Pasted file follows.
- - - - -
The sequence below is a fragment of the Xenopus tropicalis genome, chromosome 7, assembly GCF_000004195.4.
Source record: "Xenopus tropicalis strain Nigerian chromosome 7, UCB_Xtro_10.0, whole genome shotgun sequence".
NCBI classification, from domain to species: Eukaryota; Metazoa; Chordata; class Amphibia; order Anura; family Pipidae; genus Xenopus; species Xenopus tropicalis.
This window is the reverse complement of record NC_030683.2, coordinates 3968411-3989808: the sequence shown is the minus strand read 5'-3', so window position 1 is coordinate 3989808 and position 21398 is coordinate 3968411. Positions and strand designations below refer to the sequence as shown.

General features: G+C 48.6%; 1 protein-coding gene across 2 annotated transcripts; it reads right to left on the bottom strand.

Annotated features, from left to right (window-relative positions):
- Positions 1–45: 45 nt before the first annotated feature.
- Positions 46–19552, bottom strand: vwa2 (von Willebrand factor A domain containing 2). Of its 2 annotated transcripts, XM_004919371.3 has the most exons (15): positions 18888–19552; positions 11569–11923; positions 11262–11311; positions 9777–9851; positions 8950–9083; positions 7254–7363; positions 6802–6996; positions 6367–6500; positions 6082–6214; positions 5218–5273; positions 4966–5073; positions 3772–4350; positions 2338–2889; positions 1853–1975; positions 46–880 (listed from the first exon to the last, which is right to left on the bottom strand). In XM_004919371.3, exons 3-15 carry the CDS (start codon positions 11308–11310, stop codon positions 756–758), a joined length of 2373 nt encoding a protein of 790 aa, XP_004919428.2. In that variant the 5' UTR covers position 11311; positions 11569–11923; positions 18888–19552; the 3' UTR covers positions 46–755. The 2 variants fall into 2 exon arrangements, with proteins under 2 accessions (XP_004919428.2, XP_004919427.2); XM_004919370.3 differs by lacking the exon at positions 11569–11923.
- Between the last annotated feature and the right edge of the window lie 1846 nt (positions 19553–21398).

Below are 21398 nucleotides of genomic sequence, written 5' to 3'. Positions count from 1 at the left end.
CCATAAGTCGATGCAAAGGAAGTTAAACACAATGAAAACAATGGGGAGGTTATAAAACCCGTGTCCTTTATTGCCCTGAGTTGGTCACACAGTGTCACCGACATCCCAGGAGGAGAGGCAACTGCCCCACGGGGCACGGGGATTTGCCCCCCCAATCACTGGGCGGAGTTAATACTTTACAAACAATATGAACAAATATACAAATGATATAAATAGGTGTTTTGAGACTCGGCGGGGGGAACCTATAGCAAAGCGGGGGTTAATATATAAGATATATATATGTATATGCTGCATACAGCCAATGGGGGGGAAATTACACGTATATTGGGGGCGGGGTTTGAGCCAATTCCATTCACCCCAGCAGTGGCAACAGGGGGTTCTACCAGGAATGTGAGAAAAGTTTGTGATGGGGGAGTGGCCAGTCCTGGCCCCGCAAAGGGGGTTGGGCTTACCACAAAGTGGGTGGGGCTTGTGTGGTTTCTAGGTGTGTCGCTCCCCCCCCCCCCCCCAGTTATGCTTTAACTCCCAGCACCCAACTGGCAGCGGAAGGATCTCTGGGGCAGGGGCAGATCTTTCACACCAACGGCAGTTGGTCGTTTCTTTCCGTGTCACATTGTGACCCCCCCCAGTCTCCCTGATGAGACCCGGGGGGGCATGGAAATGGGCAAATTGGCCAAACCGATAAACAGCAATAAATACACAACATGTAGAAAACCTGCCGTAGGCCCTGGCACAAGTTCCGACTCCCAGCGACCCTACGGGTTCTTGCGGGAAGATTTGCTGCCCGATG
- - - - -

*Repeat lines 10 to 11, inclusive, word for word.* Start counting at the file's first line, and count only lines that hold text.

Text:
Below are 21398 nucleotides of genomic sequence, written 5' to 3'. Positions count from 1 at the left end.
CCATAAGTCGATGCAAAGGAAGTTAAACACAATGAAAACAATGGGGAGGTTATAAAACCCGTGTCCTTTATTGCCCTGAGTTGGTCACACAGTGTCACCGACATCCCAGGAGGAGAGGCAACTGCCCCACGGGGCACGGGGATTTGCCCCCCCAATCACTGGGCGGAGTTAATACTTTACAAACAATATGAACAAATATACAAATGATATAAATAGGTGTTTTGAGACTCGGCGGGGGGAACCTATAGCAAAGCGGGGGTTAATATATAAGATATATATATGTATATGCTGCATACAGCCAATGGGGGGGAAATTACACGTATATTGGGGGCGGGGTTTGAGCCAATTCCATTCACCCCAGCAGTGGCAACAGGGGGTTCTACCAGGAATGTGAGAAAAGTTTGTGATGGGGGAGTGGCCAGTCCTGGCCCCGCAAAGGGGGTTGGGCTTACCACAAAGTGGGTGGGGCTTGTGTGGTTTCTAGGTGTGTCGCTCCCCCCCCCCCCCCCAGTTATGCTTTAACTCCCAGCACCCAACTGGCAGCGGAAGGATCTCTGGGGCAGGGGCAGATCTTTCACACCAACGGCAGTTGGTCGTTTCTTTCCGTGTCACATTGTGACCCCCCCCAGTCTCCCTGATGAGACCCGGGGGGGCATGGAAATGGGCAAATTGGCCAAACCGATAAACAGCAATAAATACACAACATGTAGAAAACCTGCCGTAGGCCCTGGCACAAGTTCCGACTCCCAGCGACCCTACGGGTTCTTGCGGGAAGATTTGCTGCCCGATG